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Wednesday 22 July 2009

Economic Exit Strategy

Right now, the Government is battling on two fronts, and neither has a visible exit strategy. One is Afghanistan, where the row over helicopters continues. The other isn’t a military campaign, but an economic one: the amount of Government debt, and how to tackle it.

Total Government debt by the end of last month had risen to almost 800 billion, or more than 56% of GDP, as the Beeb reported yesterday. But what do the numbers mean? Is that a good or bad sign? Well, it’s a lot higher in terms of GDP than the 30 to 40 per cent range of 1998 to 2007, but it’s estimated to go higher – into a range of 70 to 90 per cent, and it has to be pointed out that the UK would not be the only inhabitant of this area: France, Germany and the USA will be there too, with Japan away in the distance.

What do the experts think? One look at the Beeb analysis shows the mix of messages. On the one hand, the numbers are “dire”, but then they are “modestly better than expected”. At first glance, this seems daft, but both are true: the actual level of debt is bad, but the amount of new borrowing is less than had been expected – and that was also true for May. Overall, Alistair Darling’s borrowing forecast is holding up: that at least will calm the City. But, as the man said, there’s more.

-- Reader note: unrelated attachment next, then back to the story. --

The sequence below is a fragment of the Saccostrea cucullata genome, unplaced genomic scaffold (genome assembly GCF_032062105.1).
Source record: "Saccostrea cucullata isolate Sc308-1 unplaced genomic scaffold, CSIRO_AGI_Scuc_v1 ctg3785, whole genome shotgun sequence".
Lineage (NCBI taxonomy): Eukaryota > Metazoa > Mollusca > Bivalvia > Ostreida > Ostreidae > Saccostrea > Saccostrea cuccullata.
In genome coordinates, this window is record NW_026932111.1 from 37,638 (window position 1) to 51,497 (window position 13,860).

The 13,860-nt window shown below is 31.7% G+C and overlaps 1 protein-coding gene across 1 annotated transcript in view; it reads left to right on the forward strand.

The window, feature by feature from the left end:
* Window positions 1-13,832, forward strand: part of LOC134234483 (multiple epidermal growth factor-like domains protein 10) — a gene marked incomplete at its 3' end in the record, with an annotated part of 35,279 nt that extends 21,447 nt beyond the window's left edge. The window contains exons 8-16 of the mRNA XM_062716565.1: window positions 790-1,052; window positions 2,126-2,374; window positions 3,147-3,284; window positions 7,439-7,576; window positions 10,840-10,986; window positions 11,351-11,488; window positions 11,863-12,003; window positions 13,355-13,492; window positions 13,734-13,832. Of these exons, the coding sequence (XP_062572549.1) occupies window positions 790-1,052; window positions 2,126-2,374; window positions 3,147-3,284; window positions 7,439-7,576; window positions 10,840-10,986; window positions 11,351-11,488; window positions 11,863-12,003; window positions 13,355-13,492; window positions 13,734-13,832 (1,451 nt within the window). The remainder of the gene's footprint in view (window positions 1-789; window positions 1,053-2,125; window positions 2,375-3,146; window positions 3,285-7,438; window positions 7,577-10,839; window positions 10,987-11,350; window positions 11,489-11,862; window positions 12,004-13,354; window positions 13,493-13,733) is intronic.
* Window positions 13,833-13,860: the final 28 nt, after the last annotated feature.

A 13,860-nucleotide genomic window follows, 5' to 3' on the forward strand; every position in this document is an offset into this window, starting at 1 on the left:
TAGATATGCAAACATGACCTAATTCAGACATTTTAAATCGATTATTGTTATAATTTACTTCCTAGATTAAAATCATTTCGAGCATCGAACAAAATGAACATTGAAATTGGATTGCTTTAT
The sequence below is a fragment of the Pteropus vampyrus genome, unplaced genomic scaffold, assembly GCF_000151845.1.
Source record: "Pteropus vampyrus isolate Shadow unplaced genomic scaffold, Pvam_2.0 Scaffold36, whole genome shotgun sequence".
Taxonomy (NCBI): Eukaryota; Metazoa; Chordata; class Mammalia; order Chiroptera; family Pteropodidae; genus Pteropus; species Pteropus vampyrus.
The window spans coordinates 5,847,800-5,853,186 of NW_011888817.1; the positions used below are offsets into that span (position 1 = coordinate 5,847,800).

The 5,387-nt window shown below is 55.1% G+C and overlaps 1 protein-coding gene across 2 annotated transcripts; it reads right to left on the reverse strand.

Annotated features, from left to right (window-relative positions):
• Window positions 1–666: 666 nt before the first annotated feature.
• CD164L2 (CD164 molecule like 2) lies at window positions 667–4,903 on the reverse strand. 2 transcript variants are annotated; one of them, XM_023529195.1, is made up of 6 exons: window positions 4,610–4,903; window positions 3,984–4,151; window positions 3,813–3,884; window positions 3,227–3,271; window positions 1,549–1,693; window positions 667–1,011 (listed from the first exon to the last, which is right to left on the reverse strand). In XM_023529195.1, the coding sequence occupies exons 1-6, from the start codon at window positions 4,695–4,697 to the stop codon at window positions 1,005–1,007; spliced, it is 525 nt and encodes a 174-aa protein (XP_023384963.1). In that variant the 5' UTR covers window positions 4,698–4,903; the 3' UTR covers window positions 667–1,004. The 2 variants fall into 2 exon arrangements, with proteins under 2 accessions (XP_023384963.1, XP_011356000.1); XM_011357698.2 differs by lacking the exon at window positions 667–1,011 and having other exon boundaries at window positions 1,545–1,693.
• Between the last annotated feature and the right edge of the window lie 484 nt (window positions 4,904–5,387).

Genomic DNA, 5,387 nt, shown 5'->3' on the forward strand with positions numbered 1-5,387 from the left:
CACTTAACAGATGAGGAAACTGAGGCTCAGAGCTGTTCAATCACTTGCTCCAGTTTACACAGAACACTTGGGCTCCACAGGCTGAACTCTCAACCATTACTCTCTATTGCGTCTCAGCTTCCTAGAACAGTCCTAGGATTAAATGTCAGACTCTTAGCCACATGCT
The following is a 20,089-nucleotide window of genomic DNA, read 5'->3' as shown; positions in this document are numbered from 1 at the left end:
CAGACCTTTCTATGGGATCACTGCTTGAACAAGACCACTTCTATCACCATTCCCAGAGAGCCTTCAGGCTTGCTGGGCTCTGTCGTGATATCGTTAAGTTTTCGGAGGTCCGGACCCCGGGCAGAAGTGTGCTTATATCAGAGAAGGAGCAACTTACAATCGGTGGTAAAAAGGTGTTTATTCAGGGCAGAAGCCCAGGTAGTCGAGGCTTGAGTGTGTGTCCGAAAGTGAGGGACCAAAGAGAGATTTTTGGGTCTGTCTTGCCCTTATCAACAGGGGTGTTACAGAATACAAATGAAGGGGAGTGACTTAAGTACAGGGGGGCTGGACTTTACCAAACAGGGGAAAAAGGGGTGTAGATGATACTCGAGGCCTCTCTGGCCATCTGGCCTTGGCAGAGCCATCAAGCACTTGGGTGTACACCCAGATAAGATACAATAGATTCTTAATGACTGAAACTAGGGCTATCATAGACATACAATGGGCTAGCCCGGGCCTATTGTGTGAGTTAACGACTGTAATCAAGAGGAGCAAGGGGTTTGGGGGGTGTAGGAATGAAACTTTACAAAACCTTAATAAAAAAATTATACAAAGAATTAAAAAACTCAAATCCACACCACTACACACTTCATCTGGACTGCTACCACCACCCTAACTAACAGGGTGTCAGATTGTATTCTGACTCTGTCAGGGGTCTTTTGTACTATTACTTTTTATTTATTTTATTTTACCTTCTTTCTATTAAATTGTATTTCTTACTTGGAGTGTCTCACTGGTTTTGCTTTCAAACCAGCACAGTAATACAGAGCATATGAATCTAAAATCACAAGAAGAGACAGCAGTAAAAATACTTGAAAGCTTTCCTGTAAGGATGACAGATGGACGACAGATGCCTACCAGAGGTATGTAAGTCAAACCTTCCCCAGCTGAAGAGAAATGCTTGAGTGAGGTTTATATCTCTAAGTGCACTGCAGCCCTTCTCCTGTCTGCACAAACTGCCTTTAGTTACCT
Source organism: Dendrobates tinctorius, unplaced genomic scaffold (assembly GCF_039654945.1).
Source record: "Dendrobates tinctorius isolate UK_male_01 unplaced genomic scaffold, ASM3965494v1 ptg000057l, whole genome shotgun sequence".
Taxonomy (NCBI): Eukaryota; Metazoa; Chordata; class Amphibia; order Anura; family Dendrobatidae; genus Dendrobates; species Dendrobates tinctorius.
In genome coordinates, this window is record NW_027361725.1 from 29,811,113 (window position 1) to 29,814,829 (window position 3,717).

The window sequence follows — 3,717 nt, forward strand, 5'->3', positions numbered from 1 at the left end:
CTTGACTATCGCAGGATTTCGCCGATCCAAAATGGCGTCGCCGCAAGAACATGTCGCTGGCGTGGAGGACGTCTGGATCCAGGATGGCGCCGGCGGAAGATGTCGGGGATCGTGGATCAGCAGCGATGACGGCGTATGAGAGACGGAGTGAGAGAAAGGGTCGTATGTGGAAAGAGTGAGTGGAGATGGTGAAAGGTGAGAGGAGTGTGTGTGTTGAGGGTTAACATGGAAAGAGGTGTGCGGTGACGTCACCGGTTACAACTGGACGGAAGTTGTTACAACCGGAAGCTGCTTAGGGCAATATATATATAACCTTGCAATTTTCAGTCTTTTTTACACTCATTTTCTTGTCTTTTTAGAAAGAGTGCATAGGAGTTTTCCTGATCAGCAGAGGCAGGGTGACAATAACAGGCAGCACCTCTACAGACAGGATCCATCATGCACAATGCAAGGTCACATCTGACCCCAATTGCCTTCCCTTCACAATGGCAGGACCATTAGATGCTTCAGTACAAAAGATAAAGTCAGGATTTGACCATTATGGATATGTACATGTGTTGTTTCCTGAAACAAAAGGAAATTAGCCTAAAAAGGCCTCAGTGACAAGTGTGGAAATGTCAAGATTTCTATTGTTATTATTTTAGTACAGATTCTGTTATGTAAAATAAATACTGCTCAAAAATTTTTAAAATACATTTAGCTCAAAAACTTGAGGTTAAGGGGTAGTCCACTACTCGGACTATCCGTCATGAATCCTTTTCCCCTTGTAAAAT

The problem for whichever Government is in power from now into the so-called Medium Term (that’s well beyond the next General Election) is not just the debt level, but the all important exit strategy: how they will not only service the debt, but bring it back down, thus maintaining and reinforcing market confidence. But there is also the warning from the UK after 1979, and the USA in 1937, that of cutting spending so much that the economy is tipped back, or sent deeper, into recession.

And, unfortunately, the only alternative Chancellor of the Exchequer with the practical experience of real economics, World’s Most Agreeable Politician (tm) Vince Cable, is unlikely to be taking up residence in 11 Downing Street come next May.

But before getting downhearted, have a look at Steve Bell’s take yesterday.

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